Big score for commercial art?

The federal government has always been the biggest advertising spender in Canada, much bigger than any corporation. Spending like this is maddening.

If the going price for cover art has reached beyond $200,000, why does that Toronto District School Board task force recommend phasing out arts programs? Good careers, no? Big bucks.

Maybe the task force suspects that very little of that money actually reached artists. 🙂

Toronto Golf Club tour today

Danica and I didn’t have to go far. Our house used to be on the fairway of the original Toronto Golf Club.

Local historian Joanne Doucette and golf historian Scott Burk took a sizeable crowd on an informative walk between Coxwell and Main Street. They gave us an idea of what would have surrounded us in 1898. A golf course … Canada’s first 18 hole course, in fact.

The Grand Trunk Railway, for a while the largest rail line in the world, defined the north edge of the course. It threw cinders and burning clinkers onto the grass, but it also brought golfers from far away Boston and Montreal.

The sandy soil in our yard is a glacier-age sandbar. The lake was once 55 metres higher and our place was underwater. In 1898, the terrain was a savannah with oaks and pine trees that could survive grass fires. You could see the mists of Niagara Falls 33 miles away, from the clubhouse. The Falls are only a third of what they were then, thanks to hydro electric exploitation. The mist plume was much larger.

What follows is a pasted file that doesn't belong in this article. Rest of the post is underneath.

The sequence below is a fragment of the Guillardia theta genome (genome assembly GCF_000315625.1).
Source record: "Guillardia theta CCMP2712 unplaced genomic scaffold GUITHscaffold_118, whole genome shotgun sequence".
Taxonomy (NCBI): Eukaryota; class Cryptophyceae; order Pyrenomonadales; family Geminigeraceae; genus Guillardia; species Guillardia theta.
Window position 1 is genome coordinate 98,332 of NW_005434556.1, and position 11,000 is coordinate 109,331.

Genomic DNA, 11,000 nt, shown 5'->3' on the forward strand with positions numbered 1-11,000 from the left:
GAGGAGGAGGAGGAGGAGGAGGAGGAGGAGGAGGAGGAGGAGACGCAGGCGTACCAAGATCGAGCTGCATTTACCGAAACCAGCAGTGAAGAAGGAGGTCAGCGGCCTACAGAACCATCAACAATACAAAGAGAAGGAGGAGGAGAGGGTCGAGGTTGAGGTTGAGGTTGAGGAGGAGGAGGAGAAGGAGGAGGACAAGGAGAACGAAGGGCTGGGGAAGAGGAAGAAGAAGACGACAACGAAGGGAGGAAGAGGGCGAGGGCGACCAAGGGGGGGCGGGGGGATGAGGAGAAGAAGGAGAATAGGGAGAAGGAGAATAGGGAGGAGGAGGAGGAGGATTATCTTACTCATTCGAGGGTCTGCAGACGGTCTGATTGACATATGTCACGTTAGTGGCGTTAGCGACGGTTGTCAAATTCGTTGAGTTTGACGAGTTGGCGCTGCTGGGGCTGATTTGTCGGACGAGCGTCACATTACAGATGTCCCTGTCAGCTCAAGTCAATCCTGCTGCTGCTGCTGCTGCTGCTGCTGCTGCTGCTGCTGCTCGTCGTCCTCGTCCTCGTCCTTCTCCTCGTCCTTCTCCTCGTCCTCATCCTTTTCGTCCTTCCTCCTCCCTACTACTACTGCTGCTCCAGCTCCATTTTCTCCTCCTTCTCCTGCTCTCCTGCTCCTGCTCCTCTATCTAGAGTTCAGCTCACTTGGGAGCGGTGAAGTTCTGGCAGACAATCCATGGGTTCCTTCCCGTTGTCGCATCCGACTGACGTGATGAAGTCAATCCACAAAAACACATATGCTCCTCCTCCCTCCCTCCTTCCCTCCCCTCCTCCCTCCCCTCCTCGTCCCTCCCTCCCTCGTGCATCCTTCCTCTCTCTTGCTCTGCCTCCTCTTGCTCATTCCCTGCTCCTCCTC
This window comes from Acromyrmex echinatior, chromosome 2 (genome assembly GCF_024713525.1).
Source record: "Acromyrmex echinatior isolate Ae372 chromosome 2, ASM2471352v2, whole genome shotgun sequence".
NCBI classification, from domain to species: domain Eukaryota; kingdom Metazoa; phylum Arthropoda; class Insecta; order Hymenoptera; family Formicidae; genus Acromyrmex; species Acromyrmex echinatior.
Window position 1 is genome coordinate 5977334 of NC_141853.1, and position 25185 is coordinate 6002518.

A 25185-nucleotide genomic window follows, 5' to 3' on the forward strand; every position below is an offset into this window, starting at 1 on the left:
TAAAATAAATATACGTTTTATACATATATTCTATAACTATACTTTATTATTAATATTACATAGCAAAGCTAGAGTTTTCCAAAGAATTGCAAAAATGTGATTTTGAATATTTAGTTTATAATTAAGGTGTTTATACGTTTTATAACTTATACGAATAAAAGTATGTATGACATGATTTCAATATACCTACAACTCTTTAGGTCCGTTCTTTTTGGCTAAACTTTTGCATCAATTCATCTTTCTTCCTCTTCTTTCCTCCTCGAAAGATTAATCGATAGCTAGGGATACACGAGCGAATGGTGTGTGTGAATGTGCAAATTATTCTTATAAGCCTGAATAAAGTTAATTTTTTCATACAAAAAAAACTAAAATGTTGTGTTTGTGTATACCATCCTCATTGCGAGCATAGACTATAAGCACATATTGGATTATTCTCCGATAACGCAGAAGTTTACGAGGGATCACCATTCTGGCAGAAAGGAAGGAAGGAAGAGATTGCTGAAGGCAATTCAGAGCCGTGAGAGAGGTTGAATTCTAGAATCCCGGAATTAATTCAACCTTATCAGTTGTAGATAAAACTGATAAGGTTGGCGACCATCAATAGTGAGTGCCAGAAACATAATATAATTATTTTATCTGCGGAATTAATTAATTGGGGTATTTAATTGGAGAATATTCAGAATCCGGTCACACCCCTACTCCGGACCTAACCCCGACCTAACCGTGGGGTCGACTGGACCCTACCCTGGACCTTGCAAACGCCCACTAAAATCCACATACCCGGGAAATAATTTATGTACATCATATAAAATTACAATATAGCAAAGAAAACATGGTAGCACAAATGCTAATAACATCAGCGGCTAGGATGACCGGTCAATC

The “Punch Bowl”. A natural depression and creek. Golfers’ picnic stop. (Still visible today)

Click to many fine photos, ads and articles on Joanne’s site.

A big thank you to Joanne and Scott for putting our day-to-day surroundings into a larger context, both historical and social. Beach Hill Neighbourhood Association sponsored the event.

Selfie bewilderment

Lucky timing. I was present today, as Andrew Horne put the finishing touches on his monumental YOU ARE HERE mural.

Now, as we pose for selfies by the east wall of the Flying Pony, we will be pulled into a mental hall of mirrors. Fear not. There is a way out.

Take a deep breath. Put the phone away. Turn around. Read the sign.

While you are looking at the wall, you might enjoy a close-up inspection of the brushwork. It’s very well done … a major undertaking and a striking addition to the street. Those 3D letters really pop!

Bonus: The skill we acquire looking at Mr Horne’s piece is transferrable to other selfie situations.

Noteworthy assignment

Canadian publisher George A. Vanderburg will be soon be printing five volumes called the Notebooks of John Robert Colombo. JRC has been hard at work, collecting, organizing and proofreading well over a million words, covering a wide range of topics that have interested him over his long career.

Over 200 books have been authored by John Robert Colombo and I have been delighted to collaborate on cover designs for quite a few of them. This time, I’ll be helping with the back covers by doing some portrait photography of the writer.